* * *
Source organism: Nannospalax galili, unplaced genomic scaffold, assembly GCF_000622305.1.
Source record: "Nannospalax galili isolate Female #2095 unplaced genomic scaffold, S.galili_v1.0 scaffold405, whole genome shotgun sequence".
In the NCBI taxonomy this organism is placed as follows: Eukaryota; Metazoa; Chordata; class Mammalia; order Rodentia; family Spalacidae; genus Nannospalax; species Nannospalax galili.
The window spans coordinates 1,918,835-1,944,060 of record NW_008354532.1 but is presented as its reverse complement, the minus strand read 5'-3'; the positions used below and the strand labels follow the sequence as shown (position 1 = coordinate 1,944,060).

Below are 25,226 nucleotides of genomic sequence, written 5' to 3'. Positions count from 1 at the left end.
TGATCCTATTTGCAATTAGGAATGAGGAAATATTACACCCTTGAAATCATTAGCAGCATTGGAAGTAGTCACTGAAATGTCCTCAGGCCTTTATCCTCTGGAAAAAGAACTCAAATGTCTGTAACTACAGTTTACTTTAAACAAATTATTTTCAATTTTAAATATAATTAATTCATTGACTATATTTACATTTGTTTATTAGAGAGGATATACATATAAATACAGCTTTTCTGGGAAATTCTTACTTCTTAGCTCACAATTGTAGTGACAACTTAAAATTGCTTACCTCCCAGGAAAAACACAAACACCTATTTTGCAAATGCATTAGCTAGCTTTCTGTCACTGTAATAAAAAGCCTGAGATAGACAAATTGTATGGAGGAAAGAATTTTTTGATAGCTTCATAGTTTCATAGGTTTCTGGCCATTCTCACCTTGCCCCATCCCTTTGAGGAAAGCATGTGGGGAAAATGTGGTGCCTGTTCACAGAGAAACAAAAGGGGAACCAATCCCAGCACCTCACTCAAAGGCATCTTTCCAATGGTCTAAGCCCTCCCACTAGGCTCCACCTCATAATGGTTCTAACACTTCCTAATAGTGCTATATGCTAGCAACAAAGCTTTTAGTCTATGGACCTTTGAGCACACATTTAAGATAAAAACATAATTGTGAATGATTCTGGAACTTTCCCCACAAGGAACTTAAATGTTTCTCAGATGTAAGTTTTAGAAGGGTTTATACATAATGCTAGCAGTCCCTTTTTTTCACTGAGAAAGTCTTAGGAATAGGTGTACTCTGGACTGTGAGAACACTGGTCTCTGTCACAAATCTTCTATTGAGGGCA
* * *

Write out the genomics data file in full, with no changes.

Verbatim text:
Source organism: Nannospalax galili, unplaced genomic scaffold, assembly GCF_000622305.1.
Source record: "Nannospalax galili isolate Female #2095 unplaced genomic scaffold, S.galili_v1.0 scaffold405, whole genome shotgun sequence".
In the NCBI taxonomy this organism is placed as follows: Eukaryota; Metazoa; Chordata; class Mammalia; order Rodentia; family Spalacidae; genus Nannospalax; species Nannospalax galili.
The window spans coordinates 1,918,835-1,944,060 of record NW_008354532.1 but is presented as its reverse complement, the minus strand read 5'-3'; the positions used below and the strand labels follow the sequence as shown (position 1 = coordinate 1,944,060).

Below are 25,226 nucleotides of genomic sequence, written 5' to 3'. Positions count from 1 at the left end.
TGATCCTATTTGCAATTAGGAATGAGGAAATATTACACCCTTGAAATCATTAGCAGCATTGGAAGTAGTCACTGAAATGTCCTCAGGCCTTTATCCTCTGGAAAAAGAACTCAAATGTCTGTAACTACAGTTTACTTTAAACAAATTATTTTCAATTTTAAATATAATTAATTCATTGACTATATTTACATTTGTTTATTAGAGAGGATATACATATAAATACAGCTTTTCTGGGAAATTCTTACTTCTTAGCTCACAATTGTAGTGACAACTTAAAATTGCTTACCTCCCAGGAAAAACACAAACACCTATTTTGCAAATGCATTAGCTAGCTTTCTGTCACTGTAATAAAAAGCCTGAGATAGACAAATTGTATGGAGGAAAGAATTTTTTGATAGCTTCATAGTTTCATAGGTTTCTGGCCATTCTCACCTTGCCCCATCCCTTTGAGGAAAGCATGTGGGGAAAATGTGGTGCCTGTTCACAGAGAAACAAAAGGGGAACCAATCCCAGCACCTCACTCAAAGGCATCTTTCCAATGGTCTAAGCCCTCCCACTAGGCTCCACCTCATAATGGTTCTAACACTTCCTAATAGTGCTATATGCTAGCAACAAAGCTTTTAGTCTATGGACCTTTGAGCACACATTTAAGATAAAAACATAATTGTGAATGATTCTGGAACTTTCCCCACAAGGAACTTAAATGTTTCTCAGATGTAAGTTTTAGAAGGGTTTATACATAATGCTAGCAGTCCCTTTTTTTCACTGAGAAAGTCTTAGGAATAGGTGTACTCTGGACTGTGAGAACACTGGTCTCTGTCACAAATCTTCTATTGAGGGCA